Stop watering: Drought restrictions likely
Continued lack of rain likely will kick in water-usage restrictions tomorrow when Charlottesville City Council and the Albemarle Board of Supervisors hold special meetings at 1:30 and 2pm respectively to vote on emergency resolutions.
The area's low-flowing streams and rivers, plus the cessation of water flowing over the South Fork Rivanna Reservoir Dam August 13 prompted the Rivanna Water and Sewer Authority to seek the restrictions, which primarily forbid outdoor watering (except with a 3-gallon can), car, building and pavement washing (unless at a commercial establishment), pool filling, decorative fountains and unrequested water in restaurants.
Since the drought of 2002, RWSA has adopted a risk assessment model that takes into account 82 years of historical information about rainfall and stream and river flow to determine how likely we are to run out of water. The three-step system starts with a "drought watch", which was declared July 23. Next is the "drought warning," the stage we're approaching, and if it doesn't rain and we don't reduce usage by 5 percent, we'll be in a "drought emergency" and drinking from the bottom of the reservoir.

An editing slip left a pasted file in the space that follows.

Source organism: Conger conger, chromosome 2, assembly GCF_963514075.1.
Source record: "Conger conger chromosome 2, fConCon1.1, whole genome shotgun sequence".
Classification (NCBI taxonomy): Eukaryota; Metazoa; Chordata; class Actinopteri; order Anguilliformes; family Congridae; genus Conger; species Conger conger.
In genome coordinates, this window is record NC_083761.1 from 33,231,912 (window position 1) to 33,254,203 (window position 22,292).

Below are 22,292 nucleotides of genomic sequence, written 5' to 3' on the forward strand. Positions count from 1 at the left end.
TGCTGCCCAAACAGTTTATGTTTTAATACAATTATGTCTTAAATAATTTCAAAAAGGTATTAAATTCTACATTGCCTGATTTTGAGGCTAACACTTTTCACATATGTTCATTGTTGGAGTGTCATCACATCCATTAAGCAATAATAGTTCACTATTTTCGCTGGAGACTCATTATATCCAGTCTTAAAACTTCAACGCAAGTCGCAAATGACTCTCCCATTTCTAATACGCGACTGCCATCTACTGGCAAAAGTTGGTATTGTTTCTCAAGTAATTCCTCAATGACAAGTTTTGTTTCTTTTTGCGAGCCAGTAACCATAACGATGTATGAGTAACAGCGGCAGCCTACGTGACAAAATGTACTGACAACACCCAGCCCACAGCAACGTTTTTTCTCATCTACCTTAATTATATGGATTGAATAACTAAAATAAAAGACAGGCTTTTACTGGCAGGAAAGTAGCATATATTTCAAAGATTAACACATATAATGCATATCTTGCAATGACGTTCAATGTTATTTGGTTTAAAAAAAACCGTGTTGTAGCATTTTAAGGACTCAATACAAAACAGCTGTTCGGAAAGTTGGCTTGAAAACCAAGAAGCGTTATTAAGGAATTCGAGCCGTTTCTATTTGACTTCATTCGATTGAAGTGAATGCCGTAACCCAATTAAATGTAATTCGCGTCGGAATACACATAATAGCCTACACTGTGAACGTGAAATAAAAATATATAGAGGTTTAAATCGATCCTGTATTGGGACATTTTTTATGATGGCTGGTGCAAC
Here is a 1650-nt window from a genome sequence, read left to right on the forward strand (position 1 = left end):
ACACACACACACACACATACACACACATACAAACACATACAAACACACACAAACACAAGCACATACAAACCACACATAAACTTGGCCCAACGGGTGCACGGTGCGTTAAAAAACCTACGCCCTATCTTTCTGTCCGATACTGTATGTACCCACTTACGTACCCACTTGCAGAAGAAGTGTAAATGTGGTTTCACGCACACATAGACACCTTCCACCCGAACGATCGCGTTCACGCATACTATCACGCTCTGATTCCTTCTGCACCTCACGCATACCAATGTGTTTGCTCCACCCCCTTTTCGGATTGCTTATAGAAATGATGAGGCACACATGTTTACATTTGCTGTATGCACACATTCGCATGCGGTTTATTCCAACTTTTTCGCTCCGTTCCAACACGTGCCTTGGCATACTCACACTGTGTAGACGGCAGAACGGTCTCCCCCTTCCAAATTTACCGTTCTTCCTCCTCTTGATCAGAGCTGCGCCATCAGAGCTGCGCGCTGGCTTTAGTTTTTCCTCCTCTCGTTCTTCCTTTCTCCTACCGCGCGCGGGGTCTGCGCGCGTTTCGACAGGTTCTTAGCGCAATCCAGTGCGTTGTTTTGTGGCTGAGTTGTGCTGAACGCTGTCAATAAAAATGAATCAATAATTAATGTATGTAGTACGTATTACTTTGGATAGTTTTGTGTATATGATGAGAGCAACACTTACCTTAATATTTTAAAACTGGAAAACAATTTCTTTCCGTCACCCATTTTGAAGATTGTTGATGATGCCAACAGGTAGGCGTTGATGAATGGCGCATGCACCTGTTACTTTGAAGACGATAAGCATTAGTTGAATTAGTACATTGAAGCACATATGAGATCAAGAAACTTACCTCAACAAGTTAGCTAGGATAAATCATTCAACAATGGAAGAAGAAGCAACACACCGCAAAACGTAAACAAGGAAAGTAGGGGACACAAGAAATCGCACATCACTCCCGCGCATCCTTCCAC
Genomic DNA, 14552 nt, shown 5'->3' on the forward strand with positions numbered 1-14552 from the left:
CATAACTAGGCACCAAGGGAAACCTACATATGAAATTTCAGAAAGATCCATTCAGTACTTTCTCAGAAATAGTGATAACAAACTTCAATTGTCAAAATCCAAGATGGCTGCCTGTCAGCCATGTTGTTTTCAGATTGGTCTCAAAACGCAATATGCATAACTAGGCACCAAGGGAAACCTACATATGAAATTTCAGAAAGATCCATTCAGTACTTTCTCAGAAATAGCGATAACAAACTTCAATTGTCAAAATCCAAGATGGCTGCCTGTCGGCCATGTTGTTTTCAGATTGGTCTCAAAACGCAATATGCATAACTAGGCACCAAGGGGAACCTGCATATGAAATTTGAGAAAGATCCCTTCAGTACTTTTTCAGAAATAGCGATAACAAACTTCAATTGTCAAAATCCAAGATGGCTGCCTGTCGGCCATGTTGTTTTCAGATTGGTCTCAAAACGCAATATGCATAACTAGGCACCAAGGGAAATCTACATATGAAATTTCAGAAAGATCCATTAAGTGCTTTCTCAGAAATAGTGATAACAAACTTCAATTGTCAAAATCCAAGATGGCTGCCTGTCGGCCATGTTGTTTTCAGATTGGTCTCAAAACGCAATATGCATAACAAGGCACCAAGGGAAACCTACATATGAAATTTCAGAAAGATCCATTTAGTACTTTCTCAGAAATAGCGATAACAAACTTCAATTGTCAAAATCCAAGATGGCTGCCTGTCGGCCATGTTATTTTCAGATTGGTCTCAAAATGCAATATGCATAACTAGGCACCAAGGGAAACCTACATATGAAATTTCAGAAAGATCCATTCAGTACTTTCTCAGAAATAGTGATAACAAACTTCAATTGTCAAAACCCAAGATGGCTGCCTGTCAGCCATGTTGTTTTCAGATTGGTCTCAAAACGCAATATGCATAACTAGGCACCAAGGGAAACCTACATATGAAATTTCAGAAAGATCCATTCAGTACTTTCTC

"We are not there yet," says RWSA executive director Tom Frederick. At the emergency stage, there's a 5 percent or greater chance of falling below 60 percent capacity in eight weeks.
The risk assessment model was adopted in 2006 after authorities told the water authority, "We don't want to miss a drought, but we don't want to annoy people unnecessarily," says Frederick. He acknowledges that the risk assessment model is sort of like an insurance company pulling out statistics, but says statistics are the best way to predict– and avoid– running out of water.
Frederick was not here during the drought of '02, when fancy restaurants served on paper plates and car washes were shut down, and he says consumers will have to decide the differences in how low rainfall is handled. "I hope they'd say it's being managed more proactively with better data," he says.
And he anticipates questions about what's been done since 2002 to increase capacity. "We're working diligently to get state and federal permits" to expand Ragged Mountain Reservoir, says Frederick. But even if the permits are issued this year, he estimates it will take four years after that to get the extra capacity going. Gulp.